Oodles of chores need to be done now, too. Our Pampas Grass needs to be pruned back and that’s a big job. Those blades will cut your hands if not wearing gloves and even then one can get nipped. Mid March is also the time to prune roses. Roses are not my thing; however, I have two I’ll prune. The one commonly called Joseph’s Coat is our favorite.
Now is the time to put out onions, plant greens — lettuce, beets, etc. All this sounds like work, but it, too, is country living.
I ain’t never see’d the beat in my life — how folks treat lil’l young’uns today. Last week we went to the tax office — we had to see what The Infernal Revenue was gonna to do us — and the north wind was bad. Y, hit would cut right through a body. I see’d this woman come out of the back — I know she wuz there to git her taxes figured, too, and she had this cute little child in her arms. Hit looked like a boy — had nothing on but what looked like a pair of pajamas — you know, that kind with feet. The baby didn’t have on no coat er nothing — he didn’t even have on shoes and here she goes out’n this warm building in this cold wind. I jist drawed up in a knot thinking about how cold that baby wuz.
And then another time, we had company last week and they had two lil’l kids. I hear’d the doorbell a’ringing, but I’m so slow hit was ringing the third time before I could git there and there stood a little girl with no coat on — she was holding hit in her hands. I couldn’t believe my eyes. Her and her mother come on in and then I see’d the daddy coming with a really small little girl in his arms. Now that same wind was blowing 90 to nothing and hit wuz cold. That little biddy girl had on some long stockings, but no shoes. She walked all over the place here and I know’d her feet wuz cold. She had on the cutest dress, but that’s all she had on her body. I ain’t never!! No wonder so many babies is sick — the mamas don’t know how to put clothes on ‘em to go outside (er inside either for that matter). Y, them little folks ort to a had on a cap of some kind to go out and they ort to wear shoes — floors is cold even in the house. I guess this is gonna be a new kind of country living.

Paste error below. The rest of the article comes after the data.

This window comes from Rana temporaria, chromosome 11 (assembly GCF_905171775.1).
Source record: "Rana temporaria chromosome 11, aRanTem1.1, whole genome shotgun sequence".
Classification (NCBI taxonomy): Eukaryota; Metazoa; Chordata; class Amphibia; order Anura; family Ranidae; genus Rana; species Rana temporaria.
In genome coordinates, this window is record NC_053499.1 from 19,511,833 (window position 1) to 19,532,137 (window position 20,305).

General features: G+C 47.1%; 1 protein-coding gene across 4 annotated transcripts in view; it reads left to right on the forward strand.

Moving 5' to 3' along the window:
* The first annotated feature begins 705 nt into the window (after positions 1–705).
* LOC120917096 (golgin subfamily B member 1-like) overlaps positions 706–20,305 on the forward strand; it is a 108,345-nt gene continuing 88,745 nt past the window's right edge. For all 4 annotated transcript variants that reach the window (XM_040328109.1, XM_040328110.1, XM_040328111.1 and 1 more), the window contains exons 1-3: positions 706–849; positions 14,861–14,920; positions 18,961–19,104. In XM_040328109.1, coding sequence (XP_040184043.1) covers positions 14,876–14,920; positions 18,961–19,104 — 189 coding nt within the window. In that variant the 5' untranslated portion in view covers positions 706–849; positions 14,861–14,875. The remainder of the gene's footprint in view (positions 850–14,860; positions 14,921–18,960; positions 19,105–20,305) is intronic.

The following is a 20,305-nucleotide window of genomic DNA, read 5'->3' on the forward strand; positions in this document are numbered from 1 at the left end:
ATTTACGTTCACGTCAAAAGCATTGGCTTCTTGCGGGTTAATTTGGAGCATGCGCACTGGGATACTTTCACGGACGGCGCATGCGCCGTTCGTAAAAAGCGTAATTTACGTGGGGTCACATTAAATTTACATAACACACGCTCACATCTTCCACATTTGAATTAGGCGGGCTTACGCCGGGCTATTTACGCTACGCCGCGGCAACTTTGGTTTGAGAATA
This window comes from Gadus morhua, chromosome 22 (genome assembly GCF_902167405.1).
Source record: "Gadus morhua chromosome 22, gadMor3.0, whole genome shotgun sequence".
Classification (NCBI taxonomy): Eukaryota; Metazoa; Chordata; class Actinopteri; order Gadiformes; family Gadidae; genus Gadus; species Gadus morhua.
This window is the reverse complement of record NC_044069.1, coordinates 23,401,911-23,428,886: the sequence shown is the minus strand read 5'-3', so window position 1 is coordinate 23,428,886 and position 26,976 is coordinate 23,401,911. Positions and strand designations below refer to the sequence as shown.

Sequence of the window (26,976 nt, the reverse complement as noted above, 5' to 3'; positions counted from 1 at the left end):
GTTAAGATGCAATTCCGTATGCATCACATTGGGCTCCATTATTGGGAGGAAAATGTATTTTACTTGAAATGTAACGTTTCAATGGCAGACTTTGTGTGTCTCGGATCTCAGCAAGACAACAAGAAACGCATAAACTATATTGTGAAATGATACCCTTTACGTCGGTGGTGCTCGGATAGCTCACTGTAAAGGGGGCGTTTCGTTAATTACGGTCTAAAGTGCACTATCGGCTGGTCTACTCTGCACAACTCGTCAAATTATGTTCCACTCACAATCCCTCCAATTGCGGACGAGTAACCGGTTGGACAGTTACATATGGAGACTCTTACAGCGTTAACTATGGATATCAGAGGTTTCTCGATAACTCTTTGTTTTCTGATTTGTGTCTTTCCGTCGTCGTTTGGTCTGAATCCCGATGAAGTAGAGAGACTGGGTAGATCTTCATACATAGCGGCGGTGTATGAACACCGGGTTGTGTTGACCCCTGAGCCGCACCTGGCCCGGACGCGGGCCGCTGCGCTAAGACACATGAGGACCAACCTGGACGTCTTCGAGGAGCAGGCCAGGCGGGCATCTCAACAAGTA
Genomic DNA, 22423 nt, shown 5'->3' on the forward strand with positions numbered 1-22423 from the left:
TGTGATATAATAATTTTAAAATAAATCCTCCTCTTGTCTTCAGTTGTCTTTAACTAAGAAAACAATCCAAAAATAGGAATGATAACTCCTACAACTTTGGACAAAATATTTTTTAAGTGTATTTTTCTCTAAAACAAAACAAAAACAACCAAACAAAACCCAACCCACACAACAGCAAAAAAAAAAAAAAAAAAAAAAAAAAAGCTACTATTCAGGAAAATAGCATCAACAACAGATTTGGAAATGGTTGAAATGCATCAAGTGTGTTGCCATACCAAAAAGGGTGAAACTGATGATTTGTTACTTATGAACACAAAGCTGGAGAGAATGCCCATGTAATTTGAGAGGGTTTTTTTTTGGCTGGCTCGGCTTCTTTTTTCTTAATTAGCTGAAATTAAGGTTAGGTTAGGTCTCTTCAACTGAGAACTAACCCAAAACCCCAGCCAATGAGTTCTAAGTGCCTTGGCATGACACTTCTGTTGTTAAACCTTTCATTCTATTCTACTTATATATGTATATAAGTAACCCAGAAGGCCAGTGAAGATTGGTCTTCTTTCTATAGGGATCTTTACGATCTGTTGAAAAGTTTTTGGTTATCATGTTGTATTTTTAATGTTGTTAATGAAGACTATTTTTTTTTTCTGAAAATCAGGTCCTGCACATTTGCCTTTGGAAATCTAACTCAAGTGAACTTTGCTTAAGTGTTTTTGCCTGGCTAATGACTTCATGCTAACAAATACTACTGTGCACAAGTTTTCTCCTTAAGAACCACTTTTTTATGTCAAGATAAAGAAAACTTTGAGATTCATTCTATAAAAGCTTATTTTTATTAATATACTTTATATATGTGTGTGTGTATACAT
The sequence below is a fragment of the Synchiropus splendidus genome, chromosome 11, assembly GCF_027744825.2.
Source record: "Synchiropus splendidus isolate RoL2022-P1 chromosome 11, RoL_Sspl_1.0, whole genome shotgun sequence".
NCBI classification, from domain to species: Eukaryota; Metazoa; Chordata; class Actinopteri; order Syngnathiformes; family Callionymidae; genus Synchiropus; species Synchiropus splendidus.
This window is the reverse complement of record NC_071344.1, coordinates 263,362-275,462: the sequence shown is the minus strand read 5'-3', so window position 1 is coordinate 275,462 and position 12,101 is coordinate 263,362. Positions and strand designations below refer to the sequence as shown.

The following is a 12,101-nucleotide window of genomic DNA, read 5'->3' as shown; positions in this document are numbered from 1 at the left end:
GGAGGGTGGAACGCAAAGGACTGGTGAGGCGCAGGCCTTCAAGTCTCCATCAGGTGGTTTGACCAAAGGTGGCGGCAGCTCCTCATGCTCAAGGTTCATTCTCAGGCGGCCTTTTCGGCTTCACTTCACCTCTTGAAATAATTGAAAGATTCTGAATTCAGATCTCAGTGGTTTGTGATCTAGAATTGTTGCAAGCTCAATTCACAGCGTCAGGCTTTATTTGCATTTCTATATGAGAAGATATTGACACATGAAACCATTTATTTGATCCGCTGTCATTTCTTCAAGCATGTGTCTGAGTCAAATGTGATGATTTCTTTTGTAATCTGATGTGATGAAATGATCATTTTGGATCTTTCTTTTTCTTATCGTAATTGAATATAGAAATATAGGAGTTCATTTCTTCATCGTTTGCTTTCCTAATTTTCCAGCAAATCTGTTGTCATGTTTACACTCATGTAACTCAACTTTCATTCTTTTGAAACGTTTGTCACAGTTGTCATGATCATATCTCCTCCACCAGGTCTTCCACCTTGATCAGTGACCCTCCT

What a time I’ve having with this blankety blank computer!!!!!!
We had the nicest surprise last evening. Neighbors stopped by for a visit with two young children. Since we have no youngsters in our family we enjoy seeing others now and then. You know, neighbors used to visit more — that is before television. These two little ones were not still one minute — wish I had a little of that energy.
This is a couple of young farmers — big time. They have several house of laying hens and it’s a busy job. The eggs have to be gathered whether it’s Sunday or holidays. On top of that they have cattle and were talking about bottle feeding a young calf. Of course, that reminded me of a poem I learned years ago and I just had to repeat it for them (as I’m going to do for you). I have no idea who the author is.
The hardest thing on a farm I think
Is teaching a little new calf how to drink
You pull and tug and get his head in a pail
And he’ll just stand there and twist and jjust wiggle his tail
And then, first thing you know
Kerplunk goes his nose and you’ve got milk all over your clothes
Hold onto your patience, your teeth you must grit
If you can’t hold your temper, you might as well quit
For Mother Nature whose methods don’t fail
Never meant for a calf to drink from a pail